A strikingly unusual wine style, this is quite delicious and calls out for a big hunk of hard cheese and sourdough bread.

Coturri Winery
Price: $NA (not yet released)
Closure: Cork
Source: Sample

The Scholium Project Michael Faraday 2010

I have no interest in diminishing the role of viticulturist and winemaker through my practice of wine writing. Making wine is an inherently interventionist process; a simple fact, but one worth repeating in an age where we deify a nature curiously devoid of people and fetishise a past of naive wholesomeness. The right degree of intervention is, of course, vastly contested, and guiding principles like “minimal intervention” are both hopelessly reductive and damagingly misleading. Many wines benefit from extensive work in the winery which, when done with sensitivity and skill, helps to illuminate the underlying qualities of the fruit and create a more complete wine. To the deniers, I simply direct you to unwooded Chardonnay.

Intervention oughtn’t, however, be the focus of a sophisticated criticism of wine. Viticultural techniques and winemaking operations are means to an end, and it’s in connecting those means to the achieved end where a truly interesting conversation about wine is located. In other words, we judge a wine with reference to why it was made, how it was made and what it tastes like.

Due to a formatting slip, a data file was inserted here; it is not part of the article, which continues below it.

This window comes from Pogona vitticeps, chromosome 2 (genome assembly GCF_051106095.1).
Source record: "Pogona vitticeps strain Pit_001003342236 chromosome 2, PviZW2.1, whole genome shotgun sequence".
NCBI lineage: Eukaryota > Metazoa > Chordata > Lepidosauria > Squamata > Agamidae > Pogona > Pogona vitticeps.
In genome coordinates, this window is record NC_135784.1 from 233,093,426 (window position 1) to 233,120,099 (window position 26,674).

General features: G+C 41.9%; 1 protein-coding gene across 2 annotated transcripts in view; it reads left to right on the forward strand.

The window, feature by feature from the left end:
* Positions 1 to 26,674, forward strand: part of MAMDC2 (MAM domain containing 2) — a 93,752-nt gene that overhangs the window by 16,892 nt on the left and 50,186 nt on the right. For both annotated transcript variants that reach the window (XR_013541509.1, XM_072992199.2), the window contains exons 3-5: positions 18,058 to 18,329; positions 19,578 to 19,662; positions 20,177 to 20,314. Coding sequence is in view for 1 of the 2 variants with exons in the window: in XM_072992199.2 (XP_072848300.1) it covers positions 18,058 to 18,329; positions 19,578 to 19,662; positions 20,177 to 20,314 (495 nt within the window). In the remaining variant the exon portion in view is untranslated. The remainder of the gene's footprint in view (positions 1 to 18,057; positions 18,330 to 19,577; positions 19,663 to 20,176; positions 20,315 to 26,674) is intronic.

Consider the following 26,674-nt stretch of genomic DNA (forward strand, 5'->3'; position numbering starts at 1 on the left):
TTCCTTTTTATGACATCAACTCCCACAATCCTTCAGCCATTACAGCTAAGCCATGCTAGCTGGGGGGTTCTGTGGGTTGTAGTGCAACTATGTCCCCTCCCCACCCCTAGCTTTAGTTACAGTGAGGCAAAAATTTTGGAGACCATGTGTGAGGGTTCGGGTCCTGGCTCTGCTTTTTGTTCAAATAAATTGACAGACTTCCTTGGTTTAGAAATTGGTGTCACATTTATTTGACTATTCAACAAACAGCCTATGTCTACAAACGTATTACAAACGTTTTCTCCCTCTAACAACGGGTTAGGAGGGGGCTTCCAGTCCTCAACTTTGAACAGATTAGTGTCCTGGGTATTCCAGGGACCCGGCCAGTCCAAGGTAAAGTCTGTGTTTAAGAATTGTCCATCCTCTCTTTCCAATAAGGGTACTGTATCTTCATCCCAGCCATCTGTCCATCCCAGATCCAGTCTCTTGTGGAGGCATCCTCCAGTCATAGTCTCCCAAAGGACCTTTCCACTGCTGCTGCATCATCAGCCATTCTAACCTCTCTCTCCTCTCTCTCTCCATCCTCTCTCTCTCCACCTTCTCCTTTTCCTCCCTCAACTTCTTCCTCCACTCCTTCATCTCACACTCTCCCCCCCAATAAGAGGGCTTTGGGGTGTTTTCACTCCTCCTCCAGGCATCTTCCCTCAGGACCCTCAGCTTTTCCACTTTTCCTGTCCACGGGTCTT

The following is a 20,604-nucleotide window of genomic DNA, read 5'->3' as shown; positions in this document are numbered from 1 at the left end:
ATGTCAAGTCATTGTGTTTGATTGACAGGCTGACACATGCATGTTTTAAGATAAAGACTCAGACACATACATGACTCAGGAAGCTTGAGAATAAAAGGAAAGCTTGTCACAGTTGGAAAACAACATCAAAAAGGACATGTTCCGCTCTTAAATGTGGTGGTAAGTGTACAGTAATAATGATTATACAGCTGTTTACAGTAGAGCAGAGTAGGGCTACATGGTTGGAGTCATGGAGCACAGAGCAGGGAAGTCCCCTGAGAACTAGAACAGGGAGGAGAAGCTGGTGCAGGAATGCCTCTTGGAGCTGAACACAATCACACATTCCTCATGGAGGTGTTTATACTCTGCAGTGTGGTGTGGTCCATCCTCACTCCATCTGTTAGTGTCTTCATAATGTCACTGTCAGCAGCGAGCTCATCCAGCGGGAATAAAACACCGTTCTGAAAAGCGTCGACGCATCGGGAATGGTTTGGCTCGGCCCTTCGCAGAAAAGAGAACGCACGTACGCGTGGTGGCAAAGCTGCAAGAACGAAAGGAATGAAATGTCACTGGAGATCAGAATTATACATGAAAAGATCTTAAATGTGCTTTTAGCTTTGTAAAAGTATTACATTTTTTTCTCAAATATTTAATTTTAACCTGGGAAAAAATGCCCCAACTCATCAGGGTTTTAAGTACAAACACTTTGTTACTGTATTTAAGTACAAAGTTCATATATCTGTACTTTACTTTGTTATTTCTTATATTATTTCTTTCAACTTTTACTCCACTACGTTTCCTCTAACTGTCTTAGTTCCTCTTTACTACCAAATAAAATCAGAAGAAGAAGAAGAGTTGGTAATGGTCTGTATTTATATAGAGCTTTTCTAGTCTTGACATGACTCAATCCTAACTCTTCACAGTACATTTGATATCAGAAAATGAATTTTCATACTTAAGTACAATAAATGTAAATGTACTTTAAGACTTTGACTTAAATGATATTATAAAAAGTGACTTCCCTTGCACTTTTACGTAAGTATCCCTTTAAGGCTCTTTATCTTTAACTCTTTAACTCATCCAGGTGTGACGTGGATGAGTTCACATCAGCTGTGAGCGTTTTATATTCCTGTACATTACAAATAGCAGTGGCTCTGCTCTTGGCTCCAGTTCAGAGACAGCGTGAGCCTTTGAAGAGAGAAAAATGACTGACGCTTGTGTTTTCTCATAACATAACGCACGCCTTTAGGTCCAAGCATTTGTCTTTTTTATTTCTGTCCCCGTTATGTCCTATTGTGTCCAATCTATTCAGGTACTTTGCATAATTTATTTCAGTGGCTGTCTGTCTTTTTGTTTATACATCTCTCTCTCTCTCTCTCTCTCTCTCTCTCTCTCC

Straightforward commercial styles yield easily to this analysis, made as they are to be both technically sound and easily accessible. No faults and plenty of fruit? Check. To effortlessly produce these wines in large quantities is one end point of many New World wine industries, and represents a collective achievement I respect enormously. But these wines are often boring to drink, boring to write about and, as such, contain little to engage one’s interest critically. Monumental efforts in the service of bland ends.